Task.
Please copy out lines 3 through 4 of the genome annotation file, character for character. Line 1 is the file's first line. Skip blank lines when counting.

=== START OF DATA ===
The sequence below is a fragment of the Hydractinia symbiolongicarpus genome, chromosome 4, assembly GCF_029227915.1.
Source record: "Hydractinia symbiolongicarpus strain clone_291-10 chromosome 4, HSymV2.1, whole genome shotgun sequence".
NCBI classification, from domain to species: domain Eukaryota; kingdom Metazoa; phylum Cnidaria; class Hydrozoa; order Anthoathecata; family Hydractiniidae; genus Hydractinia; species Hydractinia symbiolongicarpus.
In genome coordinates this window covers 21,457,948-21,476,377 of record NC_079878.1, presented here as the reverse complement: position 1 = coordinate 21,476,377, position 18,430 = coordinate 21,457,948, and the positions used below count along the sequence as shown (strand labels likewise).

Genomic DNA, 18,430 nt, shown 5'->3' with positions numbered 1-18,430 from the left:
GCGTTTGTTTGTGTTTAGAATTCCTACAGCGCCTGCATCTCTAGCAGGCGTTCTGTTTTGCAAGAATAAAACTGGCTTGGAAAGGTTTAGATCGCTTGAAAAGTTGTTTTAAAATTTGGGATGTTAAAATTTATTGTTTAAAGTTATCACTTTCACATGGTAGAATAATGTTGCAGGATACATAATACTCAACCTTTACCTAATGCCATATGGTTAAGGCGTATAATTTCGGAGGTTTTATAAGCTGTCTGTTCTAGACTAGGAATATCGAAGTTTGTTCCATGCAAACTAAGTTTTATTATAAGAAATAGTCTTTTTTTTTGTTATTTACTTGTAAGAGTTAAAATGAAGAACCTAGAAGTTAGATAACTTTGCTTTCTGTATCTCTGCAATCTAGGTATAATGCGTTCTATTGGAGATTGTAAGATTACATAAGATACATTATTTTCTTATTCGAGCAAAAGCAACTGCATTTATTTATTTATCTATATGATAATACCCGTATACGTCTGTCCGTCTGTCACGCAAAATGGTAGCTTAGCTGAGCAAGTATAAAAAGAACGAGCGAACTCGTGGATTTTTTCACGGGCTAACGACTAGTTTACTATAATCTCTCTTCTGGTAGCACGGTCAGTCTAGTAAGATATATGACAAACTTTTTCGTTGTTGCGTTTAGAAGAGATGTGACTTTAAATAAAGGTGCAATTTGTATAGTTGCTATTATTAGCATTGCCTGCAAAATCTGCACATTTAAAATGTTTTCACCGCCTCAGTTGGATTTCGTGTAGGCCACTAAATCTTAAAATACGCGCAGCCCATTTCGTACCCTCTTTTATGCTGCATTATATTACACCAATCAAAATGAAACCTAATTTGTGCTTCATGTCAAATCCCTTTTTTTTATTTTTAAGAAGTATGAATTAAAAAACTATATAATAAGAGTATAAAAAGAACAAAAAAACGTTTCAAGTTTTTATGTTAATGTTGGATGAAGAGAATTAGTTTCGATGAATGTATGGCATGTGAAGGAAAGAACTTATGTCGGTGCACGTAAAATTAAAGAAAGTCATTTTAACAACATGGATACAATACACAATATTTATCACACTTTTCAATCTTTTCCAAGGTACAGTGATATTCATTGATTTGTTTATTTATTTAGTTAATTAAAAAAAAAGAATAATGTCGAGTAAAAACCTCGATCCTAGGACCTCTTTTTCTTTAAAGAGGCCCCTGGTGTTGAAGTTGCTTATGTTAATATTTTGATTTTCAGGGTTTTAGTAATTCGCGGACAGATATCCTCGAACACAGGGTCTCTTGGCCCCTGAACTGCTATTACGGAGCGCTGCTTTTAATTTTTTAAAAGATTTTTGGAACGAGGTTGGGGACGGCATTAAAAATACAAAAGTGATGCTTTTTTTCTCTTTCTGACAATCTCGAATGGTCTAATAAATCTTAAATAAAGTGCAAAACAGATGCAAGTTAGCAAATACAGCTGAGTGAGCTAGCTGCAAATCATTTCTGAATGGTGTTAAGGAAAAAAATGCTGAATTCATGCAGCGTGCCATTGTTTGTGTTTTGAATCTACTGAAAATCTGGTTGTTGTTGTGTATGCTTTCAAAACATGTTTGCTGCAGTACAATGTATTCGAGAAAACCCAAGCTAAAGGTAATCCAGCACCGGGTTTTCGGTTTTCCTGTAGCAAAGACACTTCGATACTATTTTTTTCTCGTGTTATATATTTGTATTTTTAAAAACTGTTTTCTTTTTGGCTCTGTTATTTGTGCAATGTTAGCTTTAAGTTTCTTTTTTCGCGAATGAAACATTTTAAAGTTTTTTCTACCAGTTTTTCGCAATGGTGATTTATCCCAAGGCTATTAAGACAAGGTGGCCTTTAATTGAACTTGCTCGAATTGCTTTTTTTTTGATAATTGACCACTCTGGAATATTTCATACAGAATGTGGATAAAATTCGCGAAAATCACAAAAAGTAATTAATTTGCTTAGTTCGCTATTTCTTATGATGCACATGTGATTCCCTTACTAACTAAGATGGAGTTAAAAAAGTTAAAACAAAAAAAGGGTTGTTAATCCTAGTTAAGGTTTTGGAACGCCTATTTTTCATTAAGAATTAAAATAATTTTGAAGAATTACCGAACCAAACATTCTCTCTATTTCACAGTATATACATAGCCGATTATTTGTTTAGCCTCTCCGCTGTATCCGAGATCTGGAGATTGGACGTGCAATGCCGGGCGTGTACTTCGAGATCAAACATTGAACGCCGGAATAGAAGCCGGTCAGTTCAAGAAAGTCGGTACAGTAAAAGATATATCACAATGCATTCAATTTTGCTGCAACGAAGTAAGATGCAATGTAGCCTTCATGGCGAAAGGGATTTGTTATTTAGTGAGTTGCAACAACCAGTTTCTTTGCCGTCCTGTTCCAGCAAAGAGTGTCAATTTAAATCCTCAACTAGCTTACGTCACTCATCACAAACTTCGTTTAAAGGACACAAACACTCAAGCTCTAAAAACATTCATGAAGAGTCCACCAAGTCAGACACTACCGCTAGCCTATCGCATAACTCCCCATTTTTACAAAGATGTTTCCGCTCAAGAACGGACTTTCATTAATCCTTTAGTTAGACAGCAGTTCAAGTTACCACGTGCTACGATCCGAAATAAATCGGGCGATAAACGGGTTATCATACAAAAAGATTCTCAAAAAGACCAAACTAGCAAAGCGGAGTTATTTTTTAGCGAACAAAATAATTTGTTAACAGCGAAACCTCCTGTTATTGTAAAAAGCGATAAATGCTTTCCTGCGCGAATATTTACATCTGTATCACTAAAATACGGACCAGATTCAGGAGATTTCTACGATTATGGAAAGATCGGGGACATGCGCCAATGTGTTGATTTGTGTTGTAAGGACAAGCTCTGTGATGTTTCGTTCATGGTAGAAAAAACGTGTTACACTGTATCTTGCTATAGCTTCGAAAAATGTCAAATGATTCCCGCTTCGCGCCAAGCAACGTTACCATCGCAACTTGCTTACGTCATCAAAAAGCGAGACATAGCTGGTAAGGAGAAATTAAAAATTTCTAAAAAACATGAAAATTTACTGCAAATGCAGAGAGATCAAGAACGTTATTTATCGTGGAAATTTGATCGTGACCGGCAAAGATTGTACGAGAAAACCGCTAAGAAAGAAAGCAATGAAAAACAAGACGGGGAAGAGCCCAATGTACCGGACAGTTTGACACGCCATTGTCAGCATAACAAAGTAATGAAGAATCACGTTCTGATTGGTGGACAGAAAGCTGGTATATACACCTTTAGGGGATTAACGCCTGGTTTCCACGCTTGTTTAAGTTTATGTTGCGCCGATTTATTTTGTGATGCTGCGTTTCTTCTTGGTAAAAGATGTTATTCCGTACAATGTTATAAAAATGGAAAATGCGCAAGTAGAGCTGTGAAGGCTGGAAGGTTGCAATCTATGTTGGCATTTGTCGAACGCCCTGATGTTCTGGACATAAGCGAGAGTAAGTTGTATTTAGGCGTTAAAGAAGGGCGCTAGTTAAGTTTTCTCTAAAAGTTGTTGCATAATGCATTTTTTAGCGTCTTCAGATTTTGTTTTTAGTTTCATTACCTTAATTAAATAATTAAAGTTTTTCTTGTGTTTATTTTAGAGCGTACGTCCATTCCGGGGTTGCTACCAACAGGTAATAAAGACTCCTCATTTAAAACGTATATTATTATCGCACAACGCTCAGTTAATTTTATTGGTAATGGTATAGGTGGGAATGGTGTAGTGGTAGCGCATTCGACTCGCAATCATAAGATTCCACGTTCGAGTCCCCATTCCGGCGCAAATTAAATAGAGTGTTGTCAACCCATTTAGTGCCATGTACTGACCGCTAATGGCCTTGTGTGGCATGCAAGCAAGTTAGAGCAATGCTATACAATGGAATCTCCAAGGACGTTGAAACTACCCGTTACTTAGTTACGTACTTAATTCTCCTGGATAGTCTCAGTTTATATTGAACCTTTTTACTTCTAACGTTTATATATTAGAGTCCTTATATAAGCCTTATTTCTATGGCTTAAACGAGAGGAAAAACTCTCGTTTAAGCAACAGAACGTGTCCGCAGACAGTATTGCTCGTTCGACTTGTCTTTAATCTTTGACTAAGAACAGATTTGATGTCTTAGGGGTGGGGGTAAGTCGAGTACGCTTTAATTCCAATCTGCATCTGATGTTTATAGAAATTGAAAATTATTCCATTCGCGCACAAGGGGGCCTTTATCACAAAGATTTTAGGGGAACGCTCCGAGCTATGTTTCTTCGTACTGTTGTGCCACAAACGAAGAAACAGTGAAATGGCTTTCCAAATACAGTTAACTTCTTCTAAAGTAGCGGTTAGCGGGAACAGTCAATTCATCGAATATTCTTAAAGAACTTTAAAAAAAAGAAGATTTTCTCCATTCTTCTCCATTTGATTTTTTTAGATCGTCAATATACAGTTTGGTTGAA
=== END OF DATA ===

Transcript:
NCBI classification, from domain to species: domain Eukaryota; kingdom Metazoa; phylum Cnidaria; class Hydrozoa; order Anthoathecata; family Hydractiniidae; genus Hydractinia; species Hydractinia symbiolongicarpus.
In genome coordinates this window covers 21,457,948-21,476,377 of record NC_079878.1, presented here as the reverse complement: position 1 = coordinate 21,476,377, position 18,430 = coordinate 21,457,948, and the positions used below count along the sequence as shown (strand labels likewise).